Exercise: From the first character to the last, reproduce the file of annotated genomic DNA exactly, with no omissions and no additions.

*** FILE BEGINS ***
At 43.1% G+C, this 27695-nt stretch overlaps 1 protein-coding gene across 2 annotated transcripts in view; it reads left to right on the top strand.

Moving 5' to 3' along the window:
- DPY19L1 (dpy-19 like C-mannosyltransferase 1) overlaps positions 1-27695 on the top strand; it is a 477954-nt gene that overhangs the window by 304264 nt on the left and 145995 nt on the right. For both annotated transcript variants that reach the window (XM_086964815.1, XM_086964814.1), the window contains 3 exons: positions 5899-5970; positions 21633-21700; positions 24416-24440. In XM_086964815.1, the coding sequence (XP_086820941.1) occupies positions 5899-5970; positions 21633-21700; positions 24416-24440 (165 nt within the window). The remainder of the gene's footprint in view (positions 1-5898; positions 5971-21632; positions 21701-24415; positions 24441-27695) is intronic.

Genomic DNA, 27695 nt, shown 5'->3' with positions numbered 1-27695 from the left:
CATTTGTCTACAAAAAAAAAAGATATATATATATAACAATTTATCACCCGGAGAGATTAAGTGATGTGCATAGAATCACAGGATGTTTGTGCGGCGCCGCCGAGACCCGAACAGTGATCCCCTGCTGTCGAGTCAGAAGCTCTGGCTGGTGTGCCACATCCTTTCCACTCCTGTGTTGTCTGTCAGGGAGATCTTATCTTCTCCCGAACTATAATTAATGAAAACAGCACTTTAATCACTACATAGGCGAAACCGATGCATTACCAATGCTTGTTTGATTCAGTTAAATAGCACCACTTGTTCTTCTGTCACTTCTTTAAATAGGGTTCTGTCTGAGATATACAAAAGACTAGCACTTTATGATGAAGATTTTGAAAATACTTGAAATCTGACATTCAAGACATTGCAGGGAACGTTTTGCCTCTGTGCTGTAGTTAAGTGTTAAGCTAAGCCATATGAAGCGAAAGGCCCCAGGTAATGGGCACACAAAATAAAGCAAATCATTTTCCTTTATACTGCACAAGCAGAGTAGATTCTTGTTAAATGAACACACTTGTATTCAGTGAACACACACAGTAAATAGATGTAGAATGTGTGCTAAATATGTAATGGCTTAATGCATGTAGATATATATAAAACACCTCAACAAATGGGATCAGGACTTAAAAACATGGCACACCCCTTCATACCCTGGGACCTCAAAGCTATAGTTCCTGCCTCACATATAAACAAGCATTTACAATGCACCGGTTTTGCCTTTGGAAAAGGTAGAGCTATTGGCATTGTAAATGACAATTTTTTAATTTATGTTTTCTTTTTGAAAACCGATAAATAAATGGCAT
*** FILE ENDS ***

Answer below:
At 43.1% G+C, this 27695-nt stretch overlaps 1 protein-coding gene across 2 annotated transcripts in view; it reads left to right on the top strand.

Moving 5' to 3' along the window:
- DPY19L1 (dpy-19 like C-mannosyltransferase 1) overlaps positions 1-27695 on the top strand; it is a 477954-nt gene that overhangs the window by 304264 nt on the left and 145995 nt on the right. For both annotated transcript variants that reach the window (XM_086964815.1, XM_086964814.1), the window contains 3 exons: positions 5899-5970; positions 21633-21700; positions 24416-24440. In XM_086964815.1, the coding sequence (XP_086820941.1) occupies positions 5899-5970; positions 21633-21700; positions 24416-24440 (165 nt within the window). The remainder of the gene's footprint in view (positions 1-5898; positions 5971-21632; positions 21701-24415; positions 24441-27695) is intronic.

Genomic DNA, 27695 nt, shown 5'->3' with positions numbered 1-27695 from the left:
CATTTGTCTACAAAAAAAAAAGATATATATATATAACAATTTATCACCCGGAGAGATTAAGTGATGTGCATAGAATCACAGGATGTTTGTGCGGCGCCGCCGAGACCCGAACAGTGATCCCCTGCTGTCGAGTCAGAAGCTCTGGCTGGTGTGCCACATCCTTTCCACTCCTGTGTTGTCTGTCAGGGAGATCTTATCTTCTCCCGAACTATAATTAATGAAAACAGCACTTTAATCACTACATAGGCGAAACCGATGCATTACCAATGCTTGTTTGATTCAGTTAAATAGCACCACTTGTTCTTCTGTCACTTCTTTAAATAGGGTTCTGTCTGAGATATACAAAAGACTAGCACTTTATGATGAAGATTTTGAAAATACTTGAAATCTGACATTCAAGACATTGCAGGGAACGTTTTGCCTCTGTGCTGTAGTTAAGTGTTAAGCTAAGCCATATGAAGCGAAAGGCCCCAGGTAATGGGCACACAAAATAAAGCAAATCATTTTCCTTTATACTGCACAAGCAGAGTAGATTCTTGTTAAATGAACACACTTGTATTCAGTGAACACACACAGTAAATAGATGTAGAATGTGTGCTAAATATGTAATGGCTTAATGCATGTAGATATATATAAAACACCTCAACAAATGGGATCAGGACTTAAAAACATGGCACACCCCTTCATACCCTGGGACCTCAAAGCTATAGTTCCTGCCTCACATATAAACAAGCATTTACAATGCACCGGTTTTGCCTTTGGAAAAGGTAGAGCTATTGGCATTGTAAATGACAATTTTTTAATTTATGTTTTCTTTTTGAAAACCGATAAATAAATGGCAT